KOLOA – Greg Peters says it is important to have a hand on the pulse of the land.
Try the Alps. Or the red-rock desert of Utah. And now Kauai, which he’s called home for a year.
“Land is such a premium on Kauai,” said Peters, who has seen his fair share of landscapes, from the East Coast to the Black Forest in Germany. “I love eating the stuff I can pull right out of the land.”
The 28-year-old attorney has devoted his life to the preservation of the world’s natural and cultural resources.
“While I don’t consider myself a particularly spiritual person in general, I am able to find God in the scripture of nature,” he added. “It’s impossible to stand amidst a place, like Mahaulepu, and not feel a spiritual undercurrent coursing through the land.”
Since landing here, he’s jumped right into happenings around the island. He’s the hiking leader of the Kauai Sierra Club, works with one of its committees, and is coordinator for Malama Mahaulepu, an environmental awareness organization. The organization works to advance conservation and education initiatives.
“We need to create a harmony between balancing the needs of the environment, our cultural resources and the economy,” Peters said. “I believe it can be done but it requires a collaboration of public and private partners.”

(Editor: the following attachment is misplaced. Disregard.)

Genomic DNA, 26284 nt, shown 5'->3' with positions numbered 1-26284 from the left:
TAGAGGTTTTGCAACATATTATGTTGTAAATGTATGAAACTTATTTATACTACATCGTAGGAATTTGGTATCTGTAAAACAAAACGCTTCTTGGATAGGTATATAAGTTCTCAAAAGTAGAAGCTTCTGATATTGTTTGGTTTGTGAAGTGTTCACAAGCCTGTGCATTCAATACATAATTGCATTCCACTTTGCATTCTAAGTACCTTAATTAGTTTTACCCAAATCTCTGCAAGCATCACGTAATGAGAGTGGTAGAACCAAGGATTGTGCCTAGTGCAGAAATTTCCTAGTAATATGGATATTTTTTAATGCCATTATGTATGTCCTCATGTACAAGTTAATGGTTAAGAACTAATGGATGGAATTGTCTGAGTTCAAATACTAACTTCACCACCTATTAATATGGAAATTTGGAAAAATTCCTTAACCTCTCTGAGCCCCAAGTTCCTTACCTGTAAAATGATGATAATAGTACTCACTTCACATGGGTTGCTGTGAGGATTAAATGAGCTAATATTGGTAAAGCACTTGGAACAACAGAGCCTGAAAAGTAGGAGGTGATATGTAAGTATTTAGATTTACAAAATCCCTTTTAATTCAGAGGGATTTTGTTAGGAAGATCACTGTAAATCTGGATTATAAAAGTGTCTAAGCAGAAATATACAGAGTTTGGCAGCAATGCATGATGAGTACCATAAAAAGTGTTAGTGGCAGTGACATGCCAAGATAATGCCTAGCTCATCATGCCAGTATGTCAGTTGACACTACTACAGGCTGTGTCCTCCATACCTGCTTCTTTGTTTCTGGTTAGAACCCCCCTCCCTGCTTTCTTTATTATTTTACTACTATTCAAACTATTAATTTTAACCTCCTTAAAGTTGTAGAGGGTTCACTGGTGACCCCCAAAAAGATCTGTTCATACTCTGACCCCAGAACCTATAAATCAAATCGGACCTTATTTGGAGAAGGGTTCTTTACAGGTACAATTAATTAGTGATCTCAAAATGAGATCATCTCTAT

The environment was always dear to the Massachusetts native. Before earning his environmental law degree from Vermont Law School, he spent his youth camping, hiking and exploring.
“I couldn’t get enough of it,” he said. “There’s nothing like immersing yourself, digging in, getting your hands dirty, climbing trees and summiting mountains.”
Peters has made his conservation mark elsewhere. In Park City, Utah, where he was the director of conservation for Summit Land Conservancy for five years, he implemented reduced water consumption programs and other initiatives to minimize land degradation and erosion. He wants to leave a lasting legacy on Kauai, a place he first saw on a backpack trip on the Kalalau Trail about a decade ago.
“I had never seen anything like this landscape before,” he said. “It was a profound experience. It significantly increased my perspective of the world I live in and what can be done to ensure it’s protection. Hiking the last two miles into the valley, I recall this incredible sense of reverence for the land.”
He plans to hike the trail again next spring with his soon-to-be bride.
They plan to marry near the Alps, another favorite spot of Peters. And what better way to celebrate a ceremonial union than a rigorous hike?
“She’s getting married into environmentalism whether she likes it or not,” he said.
This is an ongoing feature that focuses on everyday people who reflect the spirit that makes Kauai the place it is today. If you know of somebody you’d like to see featured, Lisa Ann Capozzi at email@example.com.